- Very disappointed
- Slightly disappointed
- Couldn’t care less (it’s not that useful)
- N.A. (I no longer use product X)
When you have validated your idea and validated Problem Solution Fit, the next important milestone for your idea is Product Market Fit.
There are many different conflicting definitions of Product Market Fit. Most are quite ambiguous, and make it difficult to understand when you have achieved it.
Product/market fit means being in a good market with a product that can satisfy that market.
- Marc Andreessen
While this definition by Marc Andreessen makes perfect sense, it is impossible to measure. What is a ‘good market’? What does it mean that the product can ‘satisfy’ a market?
If you have to ask whether you have Product/Market Fit, the answer is simple: you don’t.
- Eric Ries
The above statement by Eric Ries is profound, but it is no help to you if you are among those that ‘had to ask’…
So first of all, we need a definition that allows us to objectively measure if Product Market Fit is achieved.
Achieving product/market fit requires at least 40% of users saying they would be “very disappointed” without your product.
- Sean Ellis
40% of users seems like something that is measurable. There are for instance several surveys startups can use to get an idea from their users how they are doing. The question that gets asked is usually a variation of this one:
How would you feel if you could no longer use product X?
Asking this to your users will definitely give you an indication of how they think they feel about not being able to use the product. But it is still a question about a hypothetical situation, and as Rob Fitzpatrick teaches us in the Mom Test, people can’t really answer those questions truthfully.
In the end, feedback, surveys, and comments are great to have, but the only real test is behaviour shown while using the product or service.
It would be great to have experiments that you can run besides surveys, right?
To test if you have achieved Product Market Fit, you can run several experiments.
The indication that 40% of customers indicate that they would be very disappointed if they no longer have access to a product can be surveyed, but it can also be measured in terms of retention. After all, if people want to continue to use something, they should be seen to continually use it.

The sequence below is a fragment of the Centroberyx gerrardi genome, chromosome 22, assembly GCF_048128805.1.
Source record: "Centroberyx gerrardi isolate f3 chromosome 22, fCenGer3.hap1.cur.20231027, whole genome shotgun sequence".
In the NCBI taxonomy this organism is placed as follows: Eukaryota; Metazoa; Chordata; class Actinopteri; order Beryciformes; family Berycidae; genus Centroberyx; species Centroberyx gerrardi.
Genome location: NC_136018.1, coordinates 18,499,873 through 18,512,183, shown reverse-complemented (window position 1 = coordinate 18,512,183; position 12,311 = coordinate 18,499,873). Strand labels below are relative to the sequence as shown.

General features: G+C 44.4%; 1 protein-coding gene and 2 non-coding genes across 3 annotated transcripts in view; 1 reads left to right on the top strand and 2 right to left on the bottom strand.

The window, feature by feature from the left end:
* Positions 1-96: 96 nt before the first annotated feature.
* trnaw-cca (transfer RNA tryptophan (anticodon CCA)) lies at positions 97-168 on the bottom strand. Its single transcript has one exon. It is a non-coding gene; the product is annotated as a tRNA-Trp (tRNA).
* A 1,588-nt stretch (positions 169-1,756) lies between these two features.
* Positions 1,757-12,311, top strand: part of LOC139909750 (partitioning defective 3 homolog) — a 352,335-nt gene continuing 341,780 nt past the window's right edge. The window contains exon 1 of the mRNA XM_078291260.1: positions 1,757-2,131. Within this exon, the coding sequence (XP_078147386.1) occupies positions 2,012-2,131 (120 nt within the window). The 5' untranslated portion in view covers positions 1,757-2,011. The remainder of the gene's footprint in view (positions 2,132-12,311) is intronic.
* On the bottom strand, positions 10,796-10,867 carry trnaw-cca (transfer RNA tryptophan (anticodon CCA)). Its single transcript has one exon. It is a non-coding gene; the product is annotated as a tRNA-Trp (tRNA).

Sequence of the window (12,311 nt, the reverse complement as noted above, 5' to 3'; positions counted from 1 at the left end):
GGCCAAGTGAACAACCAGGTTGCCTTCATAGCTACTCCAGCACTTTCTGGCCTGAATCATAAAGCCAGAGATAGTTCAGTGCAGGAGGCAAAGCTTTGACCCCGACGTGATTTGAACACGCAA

This means, that Product Market Fit is for a big part depending on how well you can satisfy your user’s needs, and how happy they are with your solution. This satisfaction is the driver.
To enable measuring retention, it helps to use the AARRR — Pirate Metrics model. The letters AARRR stand for:
For Product Market Fit, especially the Retention and Referral stages of the model are important. It’s not per se about revenue yet. It’s about how easy it is for you to keep users and to have people refer others to your product or service.
To prepare for your experiments, first map out your AARRR funnel. Try to figure out what you know or don’t know about conversion rates. Where do new users come from before they enter the ‘acquisition’ bucket? How many of them become ‘activated’? How many refer the product or service to others?
To prove you have achieved Product Market Fit, you should be able to retain at least 40% of your users as active users. (The period of activity may vary depending on the nature of your product or service, i.e. some things you use every day, others once a month — it’s not the frequency that counts, but being the preferred solution).
Coming from Problem Solution Fit, the first step towards Product Market Fit is to achieve some (very) early traction. Can you go from your ~100 initial ambassadors to ~1000 enthusiastic users? And can you figure out how happy they are to use the product? This is your baseline.
Next, you need to learn how to influence and hopefully increase Retention. Retention is key in terms of Product Market Fit. You need users to be advocates of your product or service, and you must learn how to keep them happy and make them even more enthusiastic.